Roz Saddik (front), a Uygur herdsman, patrols Wushi's border with Kyrgyzstan with colleagues. Provided to China Daily
Roz Saddik is a Uygur herdsman in the mountainous area of Wushi county, Xinjiang Uygur autonomous region, which shares a 137-kilometer border with Kyrgyzstan on its northwestern side.
The first thing the 50-year-old does every day after breakfast is check his motorbike. If there is a problem with his "mechanical horse", he may not be able to continue the mission he inherited from his father.
To better guard the border, the local government hired herdsmen to patrol the area and report emergencies. Familiar with the complex mountainous area, Roz's father took the job voluntarily in the early 1990s.
The biggest challenge for his father was frigid weather. He had to return to his yurt before night fell, otherwise he might not survive in the extreme cold, Roz said.
"My father suffered a lot. Patrolling the mountain with its hazardous paths was never an easy thing to do, but he never gave up," said Roz, who was born and raised in the mountains.
In the late 1990s, he took over responsibility with his brother. Every day, they patrol the mountain, just like their father. Each patrol takes eight hours.
During the daily 40-km journey, Roz strengthens the barbed wire along the border. He stops occasionally and uses his binoculars to check for suspicious activity.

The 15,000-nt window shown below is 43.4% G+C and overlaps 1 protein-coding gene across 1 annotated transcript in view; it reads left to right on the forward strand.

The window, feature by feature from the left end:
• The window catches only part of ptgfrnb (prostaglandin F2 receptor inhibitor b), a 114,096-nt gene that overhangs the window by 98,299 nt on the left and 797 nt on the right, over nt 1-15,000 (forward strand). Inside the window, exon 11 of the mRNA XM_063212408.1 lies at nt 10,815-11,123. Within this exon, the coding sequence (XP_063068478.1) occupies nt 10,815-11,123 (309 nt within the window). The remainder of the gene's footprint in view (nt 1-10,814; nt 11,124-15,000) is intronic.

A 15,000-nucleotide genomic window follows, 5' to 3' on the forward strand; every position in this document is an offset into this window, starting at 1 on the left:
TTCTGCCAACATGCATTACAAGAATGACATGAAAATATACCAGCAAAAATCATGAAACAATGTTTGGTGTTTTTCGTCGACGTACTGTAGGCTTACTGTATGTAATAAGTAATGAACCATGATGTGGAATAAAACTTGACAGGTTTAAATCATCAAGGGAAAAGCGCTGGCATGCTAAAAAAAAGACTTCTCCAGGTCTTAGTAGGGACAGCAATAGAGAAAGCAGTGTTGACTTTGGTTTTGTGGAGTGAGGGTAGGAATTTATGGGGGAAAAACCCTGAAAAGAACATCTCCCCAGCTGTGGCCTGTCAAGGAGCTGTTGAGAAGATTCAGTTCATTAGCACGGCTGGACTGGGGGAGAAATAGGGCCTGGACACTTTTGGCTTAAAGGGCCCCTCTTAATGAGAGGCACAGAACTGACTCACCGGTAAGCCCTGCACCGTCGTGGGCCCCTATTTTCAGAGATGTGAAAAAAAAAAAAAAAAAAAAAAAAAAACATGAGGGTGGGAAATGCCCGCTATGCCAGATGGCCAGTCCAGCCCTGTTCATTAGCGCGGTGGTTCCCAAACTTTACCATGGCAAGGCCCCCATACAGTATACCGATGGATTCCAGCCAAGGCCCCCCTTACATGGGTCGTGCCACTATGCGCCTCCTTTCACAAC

As one of China's most impoverished counties, Wushi receives strong support from the central government.
In 2016, the local government started a program to provide free permanent housing with modern amenities to replace the herdsmen's shabby yurts that lacked running water and electricity.
In the same year, Roz moved into a brand new house with amenities and a sheepfold out front so he would be able to raise dozens of animals.
"You can never understand how important such a house is if you don't live in the mountains. The thick wall that keeps out the bitter cold and wind allows me to sleep peacefully," he said.
The rangers are more fortunate than their fathers because they all have motorbikes. Roz can range freely in the mountains with no fear of the dark.
The motorbike has also greatly shortened the time it takes to make each patrol, and the sound of the engine reverberating through the valley makes him feel at ease.
"I used to wear out several pairs of shoes a year because I walked too much, and now both my feet are bent out of shape," he said.
Recently, Roz developed a new longing when he saw vehicles passing on the mountain highway. He wants a car.
"Both of my sons have jobs, and I receive a monthly salary of around 2,000 yuan ($287) as a ranger. All I need is to sell some of my sheep. Buying a car is not just a dream," he said.
As life has improved, Roz has started reflecting on the past.
"The thing I regret most is that my sons did not receive enough education, which could have provided a better life for them," he said.
Now, more than 100 border rangers in Wushi have seen their living standards rise as a result of the job.
"I am proud of my work. I will dedicate myself to this glorious mission to carry on my father's example and spirit," Roz said.